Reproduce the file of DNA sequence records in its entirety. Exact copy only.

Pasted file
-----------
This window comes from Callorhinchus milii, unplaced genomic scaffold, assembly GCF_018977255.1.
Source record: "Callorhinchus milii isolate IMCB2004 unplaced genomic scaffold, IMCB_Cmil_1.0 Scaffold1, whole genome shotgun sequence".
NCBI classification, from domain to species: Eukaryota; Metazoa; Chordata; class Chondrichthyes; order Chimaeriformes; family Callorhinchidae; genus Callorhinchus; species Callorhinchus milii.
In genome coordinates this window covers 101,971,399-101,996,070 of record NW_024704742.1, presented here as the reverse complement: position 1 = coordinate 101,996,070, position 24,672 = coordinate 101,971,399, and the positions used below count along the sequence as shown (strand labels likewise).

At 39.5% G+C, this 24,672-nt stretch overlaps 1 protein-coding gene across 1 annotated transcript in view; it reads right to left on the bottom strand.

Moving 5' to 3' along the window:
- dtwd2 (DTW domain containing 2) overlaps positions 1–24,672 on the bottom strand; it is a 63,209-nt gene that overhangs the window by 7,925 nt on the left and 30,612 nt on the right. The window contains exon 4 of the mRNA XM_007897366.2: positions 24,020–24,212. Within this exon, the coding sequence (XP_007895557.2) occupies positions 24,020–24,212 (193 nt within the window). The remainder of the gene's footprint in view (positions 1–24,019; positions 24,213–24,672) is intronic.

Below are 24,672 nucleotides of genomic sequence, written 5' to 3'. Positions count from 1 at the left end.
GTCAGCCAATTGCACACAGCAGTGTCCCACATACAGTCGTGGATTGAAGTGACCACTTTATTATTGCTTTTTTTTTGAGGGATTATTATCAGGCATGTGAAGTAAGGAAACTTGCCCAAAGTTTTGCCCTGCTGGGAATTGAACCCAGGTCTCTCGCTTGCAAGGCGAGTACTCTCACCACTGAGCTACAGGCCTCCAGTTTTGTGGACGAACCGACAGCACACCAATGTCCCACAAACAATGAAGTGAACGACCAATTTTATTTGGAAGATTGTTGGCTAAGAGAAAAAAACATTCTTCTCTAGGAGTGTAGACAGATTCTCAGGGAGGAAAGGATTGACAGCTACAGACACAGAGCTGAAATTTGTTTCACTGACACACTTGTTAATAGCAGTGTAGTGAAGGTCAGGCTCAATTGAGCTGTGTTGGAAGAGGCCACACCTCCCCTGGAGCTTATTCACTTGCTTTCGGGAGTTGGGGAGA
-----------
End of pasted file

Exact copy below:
This window comes from Callorhinchus milii, unplaced genomic scaffold, assembly GCF_018977255.1.
Source record: "Callorhinchus milii isolate IMCB2004 unplaced genomic scaffold, IMCB_Cmil_1.0 Scaffold1, whole genome shotgun sequence".
NCBI classification, from domain to species: Eukaryota; Metazoa; Chordata; class Chondrichthyes; order Chimaeriformes; family Callorhinchidae; genus Callorhinchus; species Callorhinchus milii.
In genome coordinates this window covers 101,971,399-101,996,070 of record NW_024704742.1, presented here as the reverse complement: position 1 = coordinate 101,996,070, position 24,672 = coordinate 101,971,399, and the positions used below count along the sequence as shown (strand labels likewise).

At 39.5% G+C, this 24,672-nt stretch overlaps 1 protein-coding gene across 1 annotated transcript in view; it reads right to left on the bottom strand.

Moving 5' to 3' along the window:
- dtwd2 (DTW domain containing 2) overlaps positions 1–24,672 on the bottom strand; it is a 63,209-nt gene that overhangs the window by 7,925 nt on the left and 30,612 nt on the right. The window contains exon 4 of the mRNA XM_007897366.2: positions 24,020–24,212. Within this exon, the coding sequence (XP_007895557.2) occupies positions 24,020–24,212 (193 nt within the window). The remainder of the gene's footprint in view (positions 1–24,019; positions 24,213–24,672) is intronic.

Below are 24,672 nucleotides of genomic sequence, written 5' to 3'. Positions count from 1 at the left end.
GTCAGCCAATTGCACACAGCAGTGTCCCACATACAGTCGTGGATTGAAGTGACCACTTTATTATTGCTTTTTTTTTGAGGGATTATTATCAGGCATGTGAAGTAAGGAAACTTGCCCAAAGTTTTGCCCTGCTGGGAATTGAACCCAGGTCTCTCGCTTGCAAGGCGAGTACTCTCACCACTGAGCTACAGGCCTCCAGTTTTGTGGACGAACCGACAGCACACCAATGTCCCACAAACAATGAAGTGAACGACCAATTTTATTTGGAAGATTGTTGGCTAAGAGAAAAAAACATTCTTCTCTAGGAGTGTAGACAGATTCTCAGGGAGGAAAGGATTGACAGCTACAGACACAGAGCTGAAATTTGTTTCACTGACACACTTGTTAATAGCAGTGTAGTGAAGGTCAGGCTCAATTGAGCTGTGTTGGAAGAGGCCACACCTCCCCTGGAGCTTATTCACTTGCTTTCGGGAGTTGGGGAGA